Already happened my friend! Cows left the barn! Guaranteed!

If the Israelis got it you can bet it’s for sale. They sell anything to anybody. They sold spare fighter parts to Iran at the same time they were begging us to bomb Teheran. Cash on the barrelhead, baby. They sold our drone tech to China and our military secrets to Russia. They used to (and maybe still do) sell on-site torture instruction to Central American dictators, no doubt based on the popular product they peddled to apartheid S. Africa, no doubt. The Boys from Tel Aviv aren’t exactly famous for being inhibited by a moral compass.

#10 Comment By Fran Macadam On April 6, 2016 @ 8:45 pm

I’m absolutely sure when the nascent technology of reading minds is perfected, the government will claim the right to know what we are thinking, as an “essential tool” in the fight against… freedom.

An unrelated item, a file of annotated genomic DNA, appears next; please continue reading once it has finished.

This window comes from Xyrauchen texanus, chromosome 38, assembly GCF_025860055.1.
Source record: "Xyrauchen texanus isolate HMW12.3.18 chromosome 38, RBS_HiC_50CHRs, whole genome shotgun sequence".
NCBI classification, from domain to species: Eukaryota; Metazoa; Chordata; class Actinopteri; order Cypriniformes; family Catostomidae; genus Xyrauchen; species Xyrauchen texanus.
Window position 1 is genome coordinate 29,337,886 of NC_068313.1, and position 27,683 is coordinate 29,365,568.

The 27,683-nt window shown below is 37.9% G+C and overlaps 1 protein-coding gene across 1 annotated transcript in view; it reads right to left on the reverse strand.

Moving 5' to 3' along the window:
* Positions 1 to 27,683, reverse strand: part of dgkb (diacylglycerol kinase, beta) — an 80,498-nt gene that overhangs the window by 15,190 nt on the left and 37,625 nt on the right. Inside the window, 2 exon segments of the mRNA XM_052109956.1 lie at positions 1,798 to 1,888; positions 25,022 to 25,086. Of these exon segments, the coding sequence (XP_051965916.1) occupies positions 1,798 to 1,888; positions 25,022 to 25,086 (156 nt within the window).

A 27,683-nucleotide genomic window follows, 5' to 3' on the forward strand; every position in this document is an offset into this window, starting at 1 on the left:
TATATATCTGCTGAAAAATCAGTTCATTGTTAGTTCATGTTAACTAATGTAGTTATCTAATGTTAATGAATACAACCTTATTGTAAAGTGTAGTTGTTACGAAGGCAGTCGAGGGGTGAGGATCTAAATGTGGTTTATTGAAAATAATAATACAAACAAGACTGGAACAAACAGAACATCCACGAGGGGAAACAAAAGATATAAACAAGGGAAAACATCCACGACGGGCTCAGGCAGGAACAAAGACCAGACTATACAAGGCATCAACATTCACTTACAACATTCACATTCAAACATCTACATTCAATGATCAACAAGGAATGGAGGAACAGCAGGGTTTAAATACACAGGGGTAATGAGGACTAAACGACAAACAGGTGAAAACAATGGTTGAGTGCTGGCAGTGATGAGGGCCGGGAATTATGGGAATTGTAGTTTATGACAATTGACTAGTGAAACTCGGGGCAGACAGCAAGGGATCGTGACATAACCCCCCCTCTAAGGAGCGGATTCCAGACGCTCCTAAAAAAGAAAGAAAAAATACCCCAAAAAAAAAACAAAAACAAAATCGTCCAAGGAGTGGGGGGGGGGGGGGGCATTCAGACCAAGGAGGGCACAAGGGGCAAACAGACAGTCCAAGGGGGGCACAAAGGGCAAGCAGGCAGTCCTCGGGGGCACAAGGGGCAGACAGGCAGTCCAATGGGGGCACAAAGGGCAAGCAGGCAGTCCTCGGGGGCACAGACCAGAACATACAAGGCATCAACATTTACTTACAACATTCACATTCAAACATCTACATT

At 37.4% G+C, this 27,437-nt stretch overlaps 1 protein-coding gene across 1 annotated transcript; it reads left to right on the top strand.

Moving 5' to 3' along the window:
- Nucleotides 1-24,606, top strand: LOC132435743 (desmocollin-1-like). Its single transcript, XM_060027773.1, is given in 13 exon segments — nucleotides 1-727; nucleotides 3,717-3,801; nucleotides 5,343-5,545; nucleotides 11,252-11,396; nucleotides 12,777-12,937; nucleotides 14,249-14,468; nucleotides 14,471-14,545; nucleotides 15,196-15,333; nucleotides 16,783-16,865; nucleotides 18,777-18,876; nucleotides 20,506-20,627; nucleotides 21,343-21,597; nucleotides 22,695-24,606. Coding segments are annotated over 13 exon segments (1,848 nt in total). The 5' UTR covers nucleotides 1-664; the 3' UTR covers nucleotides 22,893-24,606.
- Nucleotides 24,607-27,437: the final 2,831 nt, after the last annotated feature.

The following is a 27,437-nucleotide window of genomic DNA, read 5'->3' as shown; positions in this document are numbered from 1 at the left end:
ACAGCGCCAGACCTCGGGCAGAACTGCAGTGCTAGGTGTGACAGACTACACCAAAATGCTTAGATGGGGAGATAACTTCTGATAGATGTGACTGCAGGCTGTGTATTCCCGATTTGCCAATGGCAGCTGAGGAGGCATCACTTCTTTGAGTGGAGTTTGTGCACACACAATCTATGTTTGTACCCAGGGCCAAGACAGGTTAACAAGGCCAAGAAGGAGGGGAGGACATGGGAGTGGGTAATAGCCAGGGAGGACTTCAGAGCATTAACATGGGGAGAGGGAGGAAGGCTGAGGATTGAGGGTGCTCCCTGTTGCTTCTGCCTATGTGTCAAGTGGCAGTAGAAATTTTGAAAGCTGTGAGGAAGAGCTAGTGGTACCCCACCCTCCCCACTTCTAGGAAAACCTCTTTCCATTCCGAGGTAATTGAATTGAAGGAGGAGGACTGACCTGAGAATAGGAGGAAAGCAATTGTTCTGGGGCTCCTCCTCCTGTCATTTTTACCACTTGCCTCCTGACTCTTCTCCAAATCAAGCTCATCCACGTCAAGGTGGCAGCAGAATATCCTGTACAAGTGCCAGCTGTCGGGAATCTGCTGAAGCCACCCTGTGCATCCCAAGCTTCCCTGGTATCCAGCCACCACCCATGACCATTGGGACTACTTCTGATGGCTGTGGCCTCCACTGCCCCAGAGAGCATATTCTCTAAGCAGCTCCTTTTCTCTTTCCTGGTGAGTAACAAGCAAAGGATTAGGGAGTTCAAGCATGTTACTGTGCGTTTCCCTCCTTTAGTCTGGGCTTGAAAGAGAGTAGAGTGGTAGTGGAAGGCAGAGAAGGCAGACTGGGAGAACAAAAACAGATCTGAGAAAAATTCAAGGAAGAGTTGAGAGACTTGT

#11 Comment By ADL On April 7, 2016 @ 10:15 am

The current “Panama Papers” mini-scandal offers another interesting angle on this trans-national hacking intrigue.

An unknown entity just happened to pick a random law firm in Panama and hacked millions of files, yet for some reason, Western news organizations only care about the files on the world leaders Obama’s regime dislikes. What are the odds of this!

Third-party non-state entities cooperating with state agencies is one thing; “soft power” entities (like Soros funded front organizations) working for the regime’s political leaders to hack into a law firm for political considerations should take this to another level of concern for us all. (I guess former law prof Obama doesn’t think too highly of the attorney-client confidentiality rule.)

Most readers on here are familiar with the expression “never let a crisis go to waste”. Team Obama has taken this logic a little further: if a crisis doesn’t exist, create one.